Some weeks will be busier than others, and unforeseen things happen. Remember that a timetable is only a plan. Try to follow it as best you can, but if you miss a planned study period, don't stress - look at the schedule, rearrange your time and make it up.
A lot of time management is really about taking responsibility for your work - therefore you need to be realistic about it. Be aware of how much time you have and manage it effectively.
Be realistic about the amount of time uni study and assignments will take to complete. Different tasks require different amounts of preparation time. For example, you might only need a few hours to prepare for a tutorial, but writing an assignment will take significantly longer.
You can't produce well-researched and written work unless you give yourself enough time to think, research and write. Brilliant assignments are not produced the night before, so start them in good time.
Before you undertake study, you need to realistically assess all the demands on your time. Consider:
- paid employment
- family obligations
- domestic load
- sport, leisure
- volunteer or civic commitments
Good time management won't help if you are overcommitted. If, for example, you study full time, spend more than about 12 hours per week in paid employment and spend every evening at the gym, you won't have much time left to study. If you suspect you might have taken on too much, reassess your commitments, prioritise and compromise.
It's easy to procrastinate when you experience difficulties with an assignment, but putting off starting only means you will have less time to work on it. If you miss an assignment deadline, you will lose marks. So, if you think you need some assistance, ask for it. Remember, good time management includes good self-management. Talk to your tutor about difficult assignments, or visit some of the many support services at UNSW. Don't put off seeking advice - the longer you wait, the more anxious you'll feel.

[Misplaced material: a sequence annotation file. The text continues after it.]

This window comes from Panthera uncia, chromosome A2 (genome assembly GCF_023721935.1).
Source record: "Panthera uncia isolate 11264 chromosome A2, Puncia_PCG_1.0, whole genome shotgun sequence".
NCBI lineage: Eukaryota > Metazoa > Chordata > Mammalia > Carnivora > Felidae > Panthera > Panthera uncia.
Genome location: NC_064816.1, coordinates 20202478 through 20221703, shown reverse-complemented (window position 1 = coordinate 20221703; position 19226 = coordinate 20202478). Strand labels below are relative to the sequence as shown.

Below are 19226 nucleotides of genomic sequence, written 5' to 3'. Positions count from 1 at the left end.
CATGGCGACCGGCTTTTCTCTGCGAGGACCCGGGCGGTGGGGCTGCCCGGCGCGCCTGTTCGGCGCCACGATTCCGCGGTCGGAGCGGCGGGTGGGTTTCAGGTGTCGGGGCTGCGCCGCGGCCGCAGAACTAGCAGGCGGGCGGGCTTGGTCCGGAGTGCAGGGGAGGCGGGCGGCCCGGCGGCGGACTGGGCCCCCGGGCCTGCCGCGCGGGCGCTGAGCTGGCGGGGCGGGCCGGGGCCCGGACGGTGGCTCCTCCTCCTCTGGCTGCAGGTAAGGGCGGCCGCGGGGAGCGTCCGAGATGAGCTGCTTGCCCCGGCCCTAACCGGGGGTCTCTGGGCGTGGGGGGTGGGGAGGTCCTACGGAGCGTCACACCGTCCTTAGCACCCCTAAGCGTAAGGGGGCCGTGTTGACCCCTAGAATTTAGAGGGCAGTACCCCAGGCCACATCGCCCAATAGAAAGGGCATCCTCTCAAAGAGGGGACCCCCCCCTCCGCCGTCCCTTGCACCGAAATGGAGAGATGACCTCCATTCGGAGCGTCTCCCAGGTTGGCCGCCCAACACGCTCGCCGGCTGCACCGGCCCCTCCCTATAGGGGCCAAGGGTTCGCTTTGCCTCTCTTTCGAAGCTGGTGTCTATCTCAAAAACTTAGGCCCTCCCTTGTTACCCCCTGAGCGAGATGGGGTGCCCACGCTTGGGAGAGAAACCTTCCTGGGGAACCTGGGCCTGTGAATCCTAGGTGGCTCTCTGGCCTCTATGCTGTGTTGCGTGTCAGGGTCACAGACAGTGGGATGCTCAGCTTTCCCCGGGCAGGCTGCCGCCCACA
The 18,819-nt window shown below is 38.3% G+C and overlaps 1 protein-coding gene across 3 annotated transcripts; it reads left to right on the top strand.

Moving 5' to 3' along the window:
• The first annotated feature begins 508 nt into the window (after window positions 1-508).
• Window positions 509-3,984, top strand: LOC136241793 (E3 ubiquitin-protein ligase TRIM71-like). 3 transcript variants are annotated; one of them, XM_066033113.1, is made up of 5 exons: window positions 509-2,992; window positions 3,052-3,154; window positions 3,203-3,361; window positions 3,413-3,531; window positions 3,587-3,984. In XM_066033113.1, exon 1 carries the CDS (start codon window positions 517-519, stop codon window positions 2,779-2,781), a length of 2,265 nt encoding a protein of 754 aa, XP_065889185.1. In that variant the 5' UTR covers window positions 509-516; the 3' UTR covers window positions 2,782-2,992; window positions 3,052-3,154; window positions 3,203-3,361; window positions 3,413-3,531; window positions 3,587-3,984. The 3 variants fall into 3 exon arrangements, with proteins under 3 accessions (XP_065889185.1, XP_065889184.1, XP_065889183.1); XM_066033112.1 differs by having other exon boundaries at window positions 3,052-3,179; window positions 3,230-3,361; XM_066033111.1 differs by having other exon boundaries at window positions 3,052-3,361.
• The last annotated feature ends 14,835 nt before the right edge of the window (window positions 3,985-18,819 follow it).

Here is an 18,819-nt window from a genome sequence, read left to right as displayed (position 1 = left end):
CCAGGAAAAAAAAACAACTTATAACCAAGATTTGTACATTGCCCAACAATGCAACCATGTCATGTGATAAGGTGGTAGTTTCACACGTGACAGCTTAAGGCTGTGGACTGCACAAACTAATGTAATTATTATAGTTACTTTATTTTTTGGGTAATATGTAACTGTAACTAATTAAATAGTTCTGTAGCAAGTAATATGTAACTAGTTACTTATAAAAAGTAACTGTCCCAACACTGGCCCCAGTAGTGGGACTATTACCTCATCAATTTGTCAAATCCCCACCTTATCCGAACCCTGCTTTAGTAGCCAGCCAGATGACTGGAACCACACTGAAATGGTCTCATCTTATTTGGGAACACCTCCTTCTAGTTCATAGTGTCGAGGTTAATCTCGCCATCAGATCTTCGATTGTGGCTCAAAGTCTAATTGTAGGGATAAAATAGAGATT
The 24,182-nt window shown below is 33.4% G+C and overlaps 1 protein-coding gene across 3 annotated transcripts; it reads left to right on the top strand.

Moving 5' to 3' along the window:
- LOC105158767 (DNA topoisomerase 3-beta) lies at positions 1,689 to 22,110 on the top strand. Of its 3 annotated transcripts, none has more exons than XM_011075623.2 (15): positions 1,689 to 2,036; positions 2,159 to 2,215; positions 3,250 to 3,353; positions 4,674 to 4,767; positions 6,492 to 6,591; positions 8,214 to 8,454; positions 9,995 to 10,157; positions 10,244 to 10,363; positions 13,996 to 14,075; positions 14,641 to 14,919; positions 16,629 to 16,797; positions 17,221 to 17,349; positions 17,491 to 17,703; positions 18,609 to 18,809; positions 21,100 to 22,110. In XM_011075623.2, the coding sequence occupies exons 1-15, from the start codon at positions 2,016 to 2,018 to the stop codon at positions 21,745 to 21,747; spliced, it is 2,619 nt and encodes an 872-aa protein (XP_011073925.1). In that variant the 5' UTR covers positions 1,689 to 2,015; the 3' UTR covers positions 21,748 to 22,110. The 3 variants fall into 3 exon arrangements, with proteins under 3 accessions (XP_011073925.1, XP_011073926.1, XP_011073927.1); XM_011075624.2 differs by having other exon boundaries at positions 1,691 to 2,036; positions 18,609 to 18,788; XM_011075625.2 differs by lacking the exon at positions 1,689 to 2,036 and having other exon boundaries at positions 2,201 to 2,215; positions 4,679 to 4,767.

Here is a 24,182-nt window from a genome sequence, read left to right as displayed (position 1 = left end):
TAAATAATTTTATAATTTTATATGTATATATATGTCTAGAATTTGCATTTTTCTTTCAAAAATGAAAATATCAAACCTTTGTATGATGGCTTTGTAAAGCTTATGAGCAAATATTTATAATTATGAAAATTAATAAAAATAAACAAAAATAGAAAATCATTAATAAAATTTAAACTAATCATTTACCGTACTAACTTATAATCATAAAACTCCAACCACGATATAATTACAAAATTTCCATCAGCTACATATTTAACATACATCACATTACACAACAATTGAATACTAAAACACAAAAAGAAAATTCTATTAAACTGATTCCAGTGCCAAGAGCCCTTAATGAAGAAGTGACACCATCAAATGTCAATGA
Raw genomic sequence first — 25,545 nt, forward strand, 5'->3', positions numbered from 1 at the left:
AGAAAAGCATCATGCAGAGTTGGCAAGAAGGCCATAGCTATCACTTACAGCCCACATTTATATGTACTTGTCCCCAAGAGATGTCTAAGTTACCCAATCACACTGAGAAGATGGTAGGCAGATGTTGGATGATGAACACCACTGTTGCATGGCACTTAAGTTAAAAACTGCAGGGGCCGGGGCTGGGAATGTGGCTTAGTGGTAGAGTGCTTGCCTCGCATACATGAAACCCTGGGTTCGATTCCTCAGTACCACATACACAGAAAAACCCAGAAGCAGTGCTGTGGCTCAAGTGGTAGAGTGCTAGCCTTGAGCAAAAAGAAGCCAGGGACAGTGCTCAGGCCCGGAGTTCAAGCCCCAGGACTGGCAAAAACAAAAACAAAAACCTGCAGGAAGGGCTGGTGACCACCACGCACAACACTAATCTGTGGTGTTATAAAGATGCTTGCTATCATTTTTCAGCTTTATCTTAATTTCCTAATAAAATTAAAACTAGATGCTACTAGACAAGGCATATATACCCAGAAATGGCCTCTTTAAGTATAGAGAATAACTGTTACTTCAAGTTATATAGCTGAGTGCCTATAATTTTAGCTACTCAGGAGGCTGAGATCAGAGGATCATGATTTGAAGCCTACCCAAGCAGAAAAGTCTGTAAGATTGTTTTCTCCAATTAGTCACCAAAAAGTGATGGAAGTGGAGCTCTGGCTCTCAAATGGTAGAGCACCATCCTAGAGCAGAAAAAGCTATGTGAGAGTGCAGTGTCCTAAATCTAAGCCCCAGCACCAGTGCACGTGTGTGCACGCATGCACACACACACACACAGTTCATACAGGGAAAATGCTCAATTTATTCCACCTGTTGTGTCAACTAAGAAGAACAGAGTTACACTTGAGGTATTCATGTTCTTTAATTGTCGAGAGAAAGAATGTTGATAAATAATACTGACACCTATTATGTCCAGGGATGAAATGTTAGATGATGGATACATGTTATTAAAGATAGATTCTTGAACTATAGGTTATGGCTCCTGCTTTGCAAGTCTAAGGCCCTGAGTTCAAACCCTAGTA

What students do. . .
Some of the following comments from university students at the end of their first year discuss issues of study and time that might sound familiar (Field, Gilchrist & Gray, 1989). The comments are about two areas: planning ahead without getting obsessed about it, and developing effective habits for dealing with worry and stress.
Trying to plan ahead without going overboard:
"Compared to school, it's not that the work is harder, it's just that it's more detailed and therefore more time-consuming . . . "
"Instead of procrastinating, start thinking about the assignment right away so that you're the first one to get to the books. Most importantly, if you get a good start on an assignment you allow yourself enough time to deal with any unexpected problems . . ."
Developing effective habits for dealing with worry and stress:
"Having some fun or relaxation on the weekend gives me enough strength to regain my sanity to start another week . . ."
"Even though I'm not finding everything awful or the workload too great, I get anxious sometimes. Last week, for example, I was sick and didn't get half as much done as I had planned. So I have more to do this week. I'm finding right now that I can't get all my reading done. So I just have to read what is most important, as I know I can't possibly read every single thing . . ."
Covey, S. 1990, The Seven Habits of Highly Effective People, Simon & Shuster, New York.
Field, D. Gilchrist, G. & Gray, N. 1989, First Year University: A Survival Guide, Ontario Institute for Studies in Education.
MacQueen, C. 1998, Getting Ahead in Tertiary Study: A Practical Guide for Business, Social Science and Arts Students, UNSW Press, Sydney.
Northedge, A. 1990, The Good Study Guide, The Open University, Milton Keynes.